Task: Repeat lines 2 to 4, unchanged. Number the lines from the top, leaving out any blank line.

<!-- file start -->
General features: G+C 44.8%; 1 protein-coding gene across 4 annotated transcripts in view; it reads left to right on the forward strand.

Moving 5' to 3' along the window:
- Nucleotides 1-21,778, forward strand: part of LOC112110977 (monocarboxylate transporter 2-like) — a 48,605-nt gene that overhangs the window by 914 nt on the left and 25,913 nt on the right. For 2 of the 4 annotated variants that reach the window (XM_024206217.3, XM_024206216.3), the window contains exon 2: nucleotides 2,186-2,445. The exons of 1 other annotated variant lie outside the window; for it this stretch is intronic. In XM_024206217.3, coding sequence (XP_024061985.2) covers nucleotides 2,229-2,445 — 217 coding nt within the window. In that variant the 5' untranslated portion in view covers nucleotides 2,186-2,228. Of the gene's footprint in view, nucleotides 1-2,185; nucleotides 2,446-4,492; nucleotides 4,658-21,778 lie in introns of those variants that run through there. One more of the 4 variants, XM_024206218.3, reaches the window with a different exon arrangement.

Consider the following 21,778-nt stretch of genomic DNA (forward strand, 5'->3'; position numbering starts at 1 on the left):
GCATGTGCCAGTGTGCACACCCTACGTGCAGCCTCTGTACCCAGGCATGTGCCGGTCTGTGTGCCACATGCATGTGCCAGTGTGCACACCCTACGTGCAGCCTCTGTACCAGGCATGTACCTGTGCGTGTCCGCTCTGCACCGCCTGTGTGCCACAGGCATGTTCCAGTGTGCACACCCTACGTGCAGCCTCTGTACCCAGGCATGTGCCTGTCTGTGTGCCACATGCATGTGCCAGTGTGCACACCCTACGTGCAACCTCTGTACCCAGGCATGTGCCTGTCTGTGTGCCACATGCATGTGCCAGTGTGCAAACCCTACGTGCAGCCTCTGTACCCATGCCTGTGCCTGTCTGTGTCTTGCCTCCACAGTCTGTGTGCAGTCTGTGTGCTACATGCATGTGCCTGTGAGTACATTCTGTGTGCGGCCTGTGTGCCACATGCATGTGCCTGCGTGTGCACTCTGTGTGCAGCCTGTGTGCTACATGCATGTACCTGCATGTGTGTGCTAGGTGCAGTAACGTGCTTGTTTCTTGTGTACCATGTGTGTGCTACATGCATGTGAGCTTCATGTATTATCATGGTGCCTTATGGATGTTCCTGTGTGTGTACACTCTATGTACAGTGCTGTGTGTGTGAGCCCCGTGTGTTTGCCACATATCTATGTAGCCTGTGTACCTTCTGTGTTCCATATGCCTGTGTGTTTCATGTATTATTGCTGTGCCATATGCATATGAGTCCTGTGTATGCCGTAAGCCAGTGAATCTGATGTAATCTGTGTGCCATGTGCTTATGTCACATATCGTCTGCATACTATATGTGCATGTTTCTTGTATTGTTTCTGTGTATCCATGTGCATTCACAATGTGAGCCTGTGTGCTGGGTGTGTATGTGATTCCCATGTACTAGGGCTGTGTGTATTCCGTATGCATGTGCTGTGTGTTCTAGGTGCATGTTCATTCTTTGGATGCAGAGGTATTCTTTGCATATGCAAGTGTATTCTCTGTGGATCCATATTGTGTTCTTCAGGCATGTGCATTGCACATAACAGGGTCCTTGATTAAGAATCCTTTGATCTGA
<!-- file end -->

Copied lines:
Moving 5' to 3' along the window:
- Nucleotides 1-21,778, forward strand: part of LOC112110977 (monocarboxylate transporter 2-like) — a 48,605-nt gene that overhangs the window by 914 nt on the left and 25,913 nt on the right. For 2 of the 4 annotated variants that reach the window (XM_024206217.3, XM_024206216.3), the window contains exon 2: nucleotides 2,186-2,445. The exons of 1 other annotated variant lie outside the window; for it this stretch is intronic. In XM_024206217.3, coding sequence (XP_024061985.2) covers nucleotides 2,229-2,445 — 217 coding nt within the window. In that variant the 5' untranslated portion in view covers nucleotides 2,186-2,228. Of the gene's footprint in view, nucleotides 1-2,185; nucleotides 2,446-4,492; nucleotides 4,658-21,778 lie in introns of those variants that run through there. One more of the 4 variants, XM_024206218.3, reaches the window with a different exon arrangement.

Consider the following 21,778-nt stretch of genomic DNA (forward strand, 5'->3'; position numbering starts at 1 on the left):